Will Archer obtained Bachelors and Honours Degrees from the University of Cape Town, in addition to Masters degrees in both Environmental Law and Archaeology from the same institution. Will pursued a PhD in archaeological science, awarded by Leiden University (Holland) in 2016, and then undertook post-doctoral research at the Max Planck Institute in Leipzig, Germany. In 2020, Will moves on to take up the position of Head of the Department of Anthropology and Archaeology at the National Museum, Bloemfontein. Will’s interests are in quantitative approaches to generating high-quality datasets through the study of stone artefacts, and through excavations of new promising archaeological sites with the best recovery methods, and he has published relatively widely in some of the leading journals in the fields of archaeology and human evolution.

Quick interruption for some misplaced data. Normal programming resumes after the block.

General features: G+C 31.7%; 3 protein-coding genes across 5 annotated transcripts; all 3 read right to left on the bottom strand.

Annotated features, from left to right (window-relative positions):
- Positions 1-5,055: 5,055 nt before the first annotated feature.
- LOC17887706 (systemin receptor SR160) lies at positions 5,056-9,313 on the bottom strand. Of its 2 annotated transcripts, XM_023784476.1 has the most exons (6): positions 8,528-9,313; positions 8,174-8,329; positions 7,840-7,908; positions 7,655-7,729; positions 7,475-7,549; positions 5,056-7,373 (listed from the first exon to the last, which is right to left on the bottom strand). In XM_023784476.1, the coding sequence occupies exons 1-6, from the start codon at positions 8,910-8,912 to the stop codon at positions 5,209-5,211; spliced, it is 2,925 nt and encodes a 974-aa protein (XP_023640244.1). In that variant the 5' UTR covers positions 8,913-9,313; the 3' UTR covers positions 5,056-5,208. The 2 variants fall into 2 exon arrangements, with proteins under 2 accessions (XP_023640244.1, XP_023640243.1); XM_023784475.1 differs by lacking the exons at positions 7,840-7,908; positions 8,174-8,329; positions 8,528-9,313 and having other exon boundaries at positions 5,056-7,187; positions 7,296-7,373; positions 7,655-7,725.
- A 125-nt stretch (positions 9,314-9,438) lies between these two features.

Will has conducted fieldwork in six sub-Saharan African countries, working in archaeological contexts ranging in age from the Plio-Pleistocene through to the Holocene. He directs two projects in South Africa, and has held leadership roles in projects in Mozambique, Lesotho, Ethiopia, Kenya and Tanzania. Some highlights of this field work include (1) the earliest evidence for Homo sapiens occupation of a tropical rainforest at Panga ya Saidi, Kenya, (2) the earliest hominin flaked stone industry at Bakal-Dura 1, Ethiopia and (3) the earliest evidence for hominin aquatic resource use in East Turkana, Kenya. Will’s current research focuses on early human cultural evolution and social networking on the southern African west coast.